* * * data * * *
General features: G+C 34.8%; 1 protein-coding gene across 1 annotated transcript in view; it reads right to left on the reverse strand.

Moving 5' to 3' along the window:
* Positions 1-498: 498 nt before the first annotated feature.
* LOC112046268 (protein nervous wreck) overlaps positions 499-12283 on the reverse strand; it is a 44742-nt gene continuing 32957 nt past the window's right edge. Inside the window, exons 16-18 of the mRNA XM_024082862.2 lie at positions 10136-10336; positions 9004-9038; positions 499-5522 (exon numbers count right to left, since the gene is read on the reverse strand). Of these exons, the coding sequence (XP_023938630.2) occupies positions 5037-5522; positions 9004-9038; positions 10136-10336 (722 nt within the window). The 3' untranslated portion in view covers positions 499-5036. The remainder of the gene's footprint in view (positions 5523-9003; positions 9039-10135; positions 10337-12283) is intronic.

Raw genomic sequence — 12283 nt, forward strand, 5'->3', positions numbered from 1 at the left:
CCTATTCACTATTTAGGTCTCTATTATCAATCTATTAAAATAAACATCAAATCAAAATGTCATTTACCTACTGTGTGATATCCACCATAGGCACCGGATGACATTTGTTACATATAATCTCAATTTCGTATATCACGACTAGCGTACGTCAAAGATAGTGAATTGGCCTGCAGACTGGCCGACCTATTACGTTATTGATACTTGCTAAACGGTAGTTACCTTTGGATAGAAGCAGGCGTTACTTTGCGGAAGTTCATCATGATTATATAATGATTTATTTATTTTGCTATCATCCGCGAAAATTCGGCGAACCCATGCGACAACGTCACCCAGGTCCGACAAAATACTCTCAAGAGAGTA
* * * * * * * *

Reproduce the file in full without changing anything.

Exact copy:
General features: G+C 34.8%; 1 protein-coding gene across 1 annotated transcript in view; it reads right to left on the reverse strand.

Moving 5' to 3' along the window:
* Positions 1-498: 498 nt before the first annotated feature.
* LOC112046268 (protein nervous wreck) overlaps positions 499-12283 on the reverse strand; it is a 44742-nt gene continuing 32957 nt past the window's right edge. Inside the window, exons 16-18 of the mRNA XM_024082862.2 lie at positions 10136-10336; positions 9004-9038; positions 499-5522 (exon numbers count right to left, since the gene is read on the reverse strand). Of these exons, the coding sequence (XP_023938630.2) occupies positions 5037-5522; positions 9004-9038; positions 10136-10336 (722 nt within the window). The 3' untranslated portion in view covers positions 499-5036. The remainder of the gene's footprint in view (positions 5523-9003; positions 9039-10135; positions 10337-12283) is intronic.

Raw genomic sequence — 12283 nt, forward strand, 5'->3', positions numbered from 1 at the left:
CCTATTCACTATTTAGGTCTCTATTATCAATCTATTAAAATAAACATCAAATCAAAATGTCATTTACCTACTGTGTGATATCCACCATAGGCACCGGATGACATTTGTTACATATAATCTCAATTTCGTATATCACGACTAGCGTACGTCAAAGATAGTGAATTGGCCTGCAGACTGGCCGACCTATTACGTTATTGATACTTGCTAAACGGTAGTTACCTTTGGATAGAAGCAGGCGTTACTTTGCGGAAGTTCATCATGATTATATAATGATTTATTTATTTTGCTATCATCCGCGAAAATTCGGCGAACCCATGCGACAACGTCACCCAGGTCCGACAAAATACTCTCAAGAGAGTA